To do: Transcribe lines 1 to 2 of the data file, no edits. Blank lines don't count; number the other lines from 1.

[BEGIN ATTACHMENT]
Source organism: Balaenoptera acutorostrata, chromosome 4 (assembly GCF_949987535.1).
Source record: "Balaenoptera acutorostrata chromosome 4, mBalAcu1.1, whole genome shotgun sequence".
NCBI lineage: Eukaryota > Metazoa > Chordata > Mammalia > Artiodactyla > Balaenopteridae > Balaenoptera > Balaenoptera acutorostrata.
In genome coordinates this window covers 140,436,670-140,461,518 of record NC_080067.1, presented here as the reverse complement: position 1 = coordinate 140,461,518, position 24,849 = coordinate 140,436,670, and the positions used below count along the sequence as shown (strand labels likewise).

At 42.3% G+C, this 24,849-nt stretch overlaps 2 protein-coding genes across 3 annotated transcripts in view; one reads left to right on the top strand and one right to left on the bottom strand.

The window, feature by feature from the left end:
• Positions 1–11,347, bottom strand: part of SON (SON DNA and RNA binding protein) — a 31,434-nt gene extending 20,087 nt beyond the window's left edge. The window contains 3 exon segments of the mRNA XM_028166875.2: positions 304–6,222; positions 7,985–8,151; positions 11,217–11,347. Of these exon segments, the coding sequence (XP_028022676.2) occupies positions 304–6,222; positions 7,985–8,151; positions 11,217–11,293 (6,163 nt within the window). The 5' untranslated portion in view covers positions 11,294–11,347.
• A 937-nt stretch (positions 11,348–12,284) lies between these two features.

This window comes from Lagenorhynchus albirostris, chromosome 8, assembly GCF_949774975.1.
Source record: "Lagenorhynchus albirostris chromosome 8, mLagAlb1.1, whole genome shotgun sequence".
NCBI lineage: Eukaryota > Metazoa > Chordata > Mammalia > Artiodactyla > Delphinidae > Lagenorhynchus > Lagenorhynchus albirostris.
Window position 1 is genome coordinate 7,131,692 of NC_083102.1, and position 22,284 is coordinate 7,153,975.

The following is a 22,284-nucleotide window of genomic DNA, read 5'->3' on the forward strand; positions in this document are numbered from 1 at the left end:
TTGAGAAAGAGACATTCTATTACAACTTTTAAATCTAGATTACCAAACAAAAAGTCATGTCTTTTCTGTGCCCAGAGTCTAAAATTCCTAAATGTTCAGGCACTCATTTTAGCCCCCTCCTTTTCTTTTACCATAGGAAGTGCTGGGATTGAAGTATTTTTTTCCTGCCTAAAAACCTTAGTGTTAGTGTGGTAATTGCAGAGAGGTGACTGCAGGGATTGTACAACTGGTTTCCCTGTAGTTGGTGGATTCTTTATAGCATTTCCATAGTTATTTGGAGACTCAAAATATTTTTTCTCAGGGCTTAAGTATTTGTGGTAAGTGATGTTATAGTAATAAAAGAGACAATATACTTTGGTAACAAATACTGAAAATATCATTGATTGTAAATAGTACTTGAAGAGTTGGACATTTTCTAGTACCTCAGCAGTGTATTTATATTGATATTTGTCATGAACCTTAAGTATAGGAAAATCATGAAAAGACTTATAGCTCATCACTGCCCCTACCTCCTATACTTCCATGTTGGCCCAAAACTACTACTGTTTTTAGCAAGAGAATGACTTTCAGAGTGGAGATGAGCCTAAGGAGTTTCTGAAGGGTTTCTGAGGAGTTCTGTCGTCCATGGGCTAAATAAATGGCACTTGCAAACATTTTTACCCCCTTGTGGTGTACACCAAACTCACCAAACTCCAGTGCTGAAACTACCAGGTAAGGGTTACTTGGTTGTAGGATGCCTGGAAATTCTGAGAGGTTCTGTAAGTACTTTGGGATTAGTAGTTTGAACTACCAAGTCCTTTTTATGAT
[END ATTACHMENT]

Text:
Source organism: Balaenoptera acutorostrata, chromosome 4 (assembly GCF_949987535.1).
Source record: "Balaenoptera acutorostrata chromosome 4, mBalAcu1.1, whole genome shotgun sequence".